May 2022

Screen Time

Ski areas are increasingly turning to digital signs to inform guests and smooth ops. 

Written by Bob Curley | 0 comment
A single dispatcher feeds up-to-date information to Jackson Hole's outdoor digital screens, website, and mobile app. A single dispatcher feeds up-to-date information to Jackson Hole’s outdoor digital screens, website, and mobile app.

Jackson Hole Mountain Resort, Wyo., has received much attention for its decision to limit daily visitor capacity in the 2021-22 season, and the impact is underscored on a giant outdoor digital sign near the resort’s iconic Aerial Tram: on a late-season Saturday, wait times for every ski lift at the resort were listed as “0-2 minutes.” It’s the kind of visual boast sure to make Jackson Hole’s marketing team smile—but it is also timely and important information for guests navigating the slopes.

Digital signs haven’t yet replaced trail signs or billboards displaying trail maps and lifts, but they are becoming increasingly visible at ski areas. At Jackson Hole, for example, video screens displaying lift status, avalanche danger, event information, and other messages are strategically located in places where skiers and riders typically wait in line for lifts, such as at the tram and the gondolas. Dynamic trail maps have popped up at Heavenly in Lake Tahoe, Copper Mountain, Colo., and Whistler-Blackcomb, B.C. Vail Mountain, Colo., has even installed solar-powered ski trail signs.

“Resorts are investing in digital signage solutions for their clients who are increasingly connected through smartphones, social networks, etc., and want real-time information about mountain and resort conditions,” says Julien Chassange, executive vice president of Lumiplan North America, a supplier of digital outdoor signs to the ski industry. 

may22 screen time 01Indoor screens at Deer Valley do double duty, showing product menus and promos.

It’s not just larger operations installing digital signage either, according to Chassange. “One change we have seen is that smaller resorts are seeking out digital signage more than before,” he says. For example, New York’s 285-acre Windham Mountain installed digital screens before the 2020-21 season above the ticketing plaza, and digital trail maps at its base area and the summit of West Peak.

“Digital solutions are not just practical for the large resort, but for resorts of all sizes looking for a centralized system,” says Chassange.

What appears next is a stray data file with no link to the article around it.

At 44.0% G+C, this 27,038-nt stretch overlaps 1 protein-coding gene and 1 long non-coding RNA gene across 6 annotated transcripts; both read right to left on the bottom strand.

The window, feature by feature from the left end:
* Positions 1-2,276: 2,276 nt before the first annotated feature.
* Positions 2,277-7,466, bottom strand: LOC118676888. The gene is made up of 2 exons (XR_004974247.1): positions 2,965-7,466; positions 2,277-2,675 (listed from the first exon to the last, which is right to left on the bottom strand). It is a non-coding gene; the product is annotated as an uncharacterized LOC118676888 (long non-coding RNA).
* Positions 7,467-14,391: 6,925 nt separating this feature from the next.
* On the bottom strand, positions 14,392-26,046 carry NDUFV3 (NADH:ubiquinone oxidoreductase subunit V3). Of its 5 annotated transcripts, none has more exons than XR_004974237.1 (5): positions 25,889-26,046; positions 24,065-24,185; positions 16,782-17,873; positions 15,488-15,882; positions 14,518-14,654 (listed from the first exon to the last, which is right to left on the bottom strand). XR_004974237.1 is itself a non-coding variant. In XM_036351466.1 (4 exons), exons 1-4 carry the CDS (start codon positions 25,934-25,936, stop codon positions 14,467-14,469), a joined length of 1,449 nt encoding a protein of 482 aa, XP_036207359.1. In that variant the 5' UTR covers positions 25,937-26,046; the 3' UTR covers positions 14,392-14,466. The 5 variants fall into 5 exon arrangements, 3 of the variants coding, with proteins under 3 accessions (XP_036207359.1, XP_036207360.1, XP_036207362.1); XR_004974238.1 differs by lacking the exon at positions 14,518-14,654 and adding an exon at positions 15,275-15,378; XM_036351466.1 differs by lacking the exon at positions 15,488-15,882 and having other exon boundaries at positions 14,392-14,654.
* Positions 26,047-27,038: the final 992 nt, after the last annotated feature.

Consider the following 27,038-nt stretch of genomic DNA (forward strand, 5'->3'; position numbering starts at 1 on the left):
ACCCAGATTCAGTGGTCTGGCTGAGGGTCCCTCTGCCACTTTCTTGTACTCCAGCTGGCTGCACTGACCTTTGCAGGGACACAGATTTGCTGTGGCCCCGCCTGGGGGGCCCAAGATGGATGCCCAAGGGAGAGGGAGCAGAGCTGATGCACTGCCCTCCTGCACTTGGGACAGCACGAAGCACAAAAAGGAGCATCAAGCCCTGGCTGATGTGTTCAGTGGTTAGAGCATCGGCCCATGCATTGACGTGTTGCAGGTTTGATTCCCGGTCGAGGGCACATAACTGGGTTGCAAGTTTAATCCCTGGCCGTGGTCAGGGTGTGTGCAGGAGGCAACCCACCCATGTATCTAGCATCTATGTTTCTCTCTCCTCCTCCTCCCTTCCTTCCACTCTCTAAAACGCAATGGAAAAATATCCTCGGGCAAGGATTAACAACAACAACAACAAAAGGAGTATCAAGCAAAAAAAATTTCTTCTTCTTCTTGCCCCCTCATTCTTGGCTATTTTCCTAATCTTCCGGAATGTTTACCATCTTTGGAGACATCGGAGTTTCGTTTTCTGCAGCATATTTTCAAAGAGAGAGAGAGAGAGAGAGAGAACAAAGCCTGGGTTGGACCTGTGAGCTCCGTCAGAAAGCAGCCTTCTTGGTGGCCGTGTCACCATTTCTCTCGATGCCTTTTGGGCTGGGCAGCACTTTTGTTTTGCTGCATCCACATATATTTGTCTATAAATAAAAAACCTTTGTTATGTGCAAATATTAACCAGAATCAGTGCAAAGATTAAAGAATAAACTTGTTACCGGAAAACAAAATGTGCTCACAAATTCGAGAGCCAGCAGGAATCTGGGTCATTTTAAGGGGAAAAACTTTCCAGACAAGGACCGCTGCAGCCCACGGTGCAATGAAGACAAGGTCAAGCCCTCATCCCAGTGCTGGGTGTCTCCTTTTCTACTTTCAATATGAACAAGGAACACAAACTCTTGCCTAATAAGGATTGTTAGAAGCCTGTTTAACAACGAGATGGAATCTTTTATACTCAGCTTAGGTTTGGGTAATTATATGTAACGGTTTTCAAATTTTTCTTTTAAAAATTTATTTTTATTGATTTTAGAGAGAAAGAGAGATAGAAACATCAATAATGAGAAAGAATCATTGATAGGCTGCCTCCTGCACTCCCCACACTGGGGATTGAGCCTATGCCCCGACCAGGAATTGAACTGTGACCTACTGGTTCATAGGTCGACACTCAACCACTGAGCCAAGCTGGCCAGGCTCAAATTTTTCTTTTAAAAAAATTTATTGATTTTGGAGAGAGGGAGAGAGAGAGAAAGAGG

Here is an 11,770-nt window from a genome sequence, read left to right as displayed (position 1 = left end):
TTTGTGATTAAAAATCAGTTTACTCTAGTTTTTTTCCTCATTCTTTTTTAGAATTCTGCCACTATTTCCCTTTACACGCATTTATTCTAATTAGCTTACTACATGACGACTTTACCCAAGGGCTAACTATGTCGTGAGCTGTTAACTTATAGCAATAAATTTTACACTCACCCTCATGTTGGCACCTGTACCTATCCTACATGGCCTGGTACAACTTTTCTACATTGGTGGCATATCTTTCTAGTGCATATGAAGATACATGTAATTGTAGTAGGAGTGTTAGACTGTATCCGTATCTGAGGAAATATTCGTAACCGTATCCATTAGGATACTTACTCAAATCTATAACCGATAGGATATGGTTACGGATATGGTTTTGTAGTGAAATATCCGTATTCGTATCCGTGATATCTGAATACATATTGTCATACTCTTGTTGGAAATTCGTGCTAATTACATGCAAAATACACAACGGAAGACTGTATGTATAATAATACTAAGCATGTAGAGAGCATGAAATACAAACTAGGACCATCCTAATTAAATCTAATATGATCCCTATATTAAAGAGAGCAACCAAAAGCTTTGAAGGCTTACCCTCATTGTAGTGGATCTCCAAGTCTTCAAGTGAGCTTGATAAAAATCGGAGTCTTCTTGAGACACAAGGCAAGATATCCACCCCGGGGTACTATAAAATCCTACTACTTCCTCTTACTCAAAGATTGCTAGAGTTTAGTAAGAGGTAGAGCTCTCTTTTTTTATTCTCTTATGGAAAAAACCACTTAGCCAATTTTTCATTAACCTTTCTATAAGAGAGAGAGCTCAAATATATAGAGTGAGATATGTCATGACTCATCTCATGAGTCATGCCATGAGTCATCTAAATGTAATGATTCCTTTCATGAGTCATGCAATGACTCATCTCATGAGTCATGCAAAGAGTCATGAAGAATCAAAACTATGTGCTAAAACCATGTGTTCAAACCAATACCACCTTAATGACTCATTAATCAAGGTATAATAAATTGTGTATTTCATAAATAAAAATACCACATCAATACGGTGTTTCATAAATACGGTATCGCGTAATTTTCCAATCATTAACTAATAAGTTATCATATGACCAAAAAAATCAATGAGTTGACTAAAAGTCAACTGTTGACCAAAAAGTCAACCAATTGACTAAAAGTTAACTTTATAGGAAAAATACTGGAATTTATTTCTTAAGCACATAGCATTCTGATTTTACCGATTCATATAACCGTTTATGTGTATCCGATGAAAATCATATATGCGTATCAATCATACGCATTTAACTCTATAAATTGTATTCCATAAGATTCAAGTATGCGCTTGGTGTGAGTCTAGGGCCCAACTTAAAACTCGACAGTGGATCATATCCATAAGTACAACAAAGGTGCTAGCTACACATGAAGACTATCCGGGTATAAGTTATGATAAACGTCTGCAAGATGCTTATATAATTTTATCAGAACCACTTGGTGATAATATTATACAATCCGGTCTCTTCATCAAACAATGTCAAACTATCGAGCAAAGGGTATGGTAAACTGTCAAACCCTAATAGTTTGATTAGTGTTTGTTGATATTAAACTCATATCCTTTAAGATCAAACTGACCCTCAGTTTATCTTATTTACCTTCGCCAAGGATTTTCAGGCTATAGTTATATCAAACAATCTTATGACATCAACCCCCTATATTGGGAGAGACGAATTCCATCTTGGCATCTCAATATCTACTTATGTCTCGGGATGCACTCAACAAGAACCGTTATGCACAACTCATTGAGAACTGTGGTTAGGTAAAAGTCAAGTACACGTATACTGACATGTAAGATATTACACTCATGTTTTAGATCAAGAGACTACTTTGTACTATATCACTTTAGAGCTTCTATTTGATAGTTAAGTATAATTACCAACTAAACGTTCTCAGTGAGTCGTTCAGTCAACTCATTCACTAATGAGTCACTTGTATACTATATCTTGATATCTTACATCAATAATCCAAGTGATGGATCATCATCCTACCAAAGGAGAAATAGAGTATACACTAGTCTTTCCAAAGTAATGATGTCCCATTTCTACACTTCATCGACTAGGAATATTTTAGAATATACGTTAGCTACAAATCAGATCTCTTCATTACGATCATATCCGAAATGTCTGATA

PROS AND CONS

Carley Piper, senior marketing manager at Copper Mountain, states the pro/con argument for digital versus analog signage succinctly: “Static is much less expensive and much less flexible. Digital is expensive, but timely.”

Real-time updates. “The main benefit of a digital sign versus an analog sign is the reduction of time to get the information out there to the intended recipient,” says Kate Sullivan, marketing and communications manager at Windham Mountain. “When used in conjunction with our website and social media, we’re able to ensure more of a saturation of the right information, at the right time. We can display day-of event information, operational updates or changes, and moving forward, we’ll be able to display lift and terrain status.”

Cost-benefit analysis. Deer Valley, Utah, makes extensive use of digital signs both indoors and outdoors; the investment in the former is a relative pittance compared to the weather-safe outdoor signs. “Any screens that don’t require being in the elements don’t have high costs,” explains brand content manager Ryan Mayfield. “The price of the on-mountain screens is a deterrent to adding many more at this time,” he adds.

Outdoor signage can range from $10,000 to $50,000, depending on the size, electronics, number of screens, etc., according to Chassange. Lumiplan’s prices include shipping and installation, but buyers also pay $1,000 annually for the proprietary cloud-based platform to run the system, and another $6,000 for a custom mobile app.

may22 screen time 02Below: At Copper Mountain, outdoor digital screens are largely devoted to product upsell.

“Even if digital installations come at a cost, there are benefits of having a real-time information system, which will save the resort time spent updating content while minimizing error on a daily basis,” Chassange argues.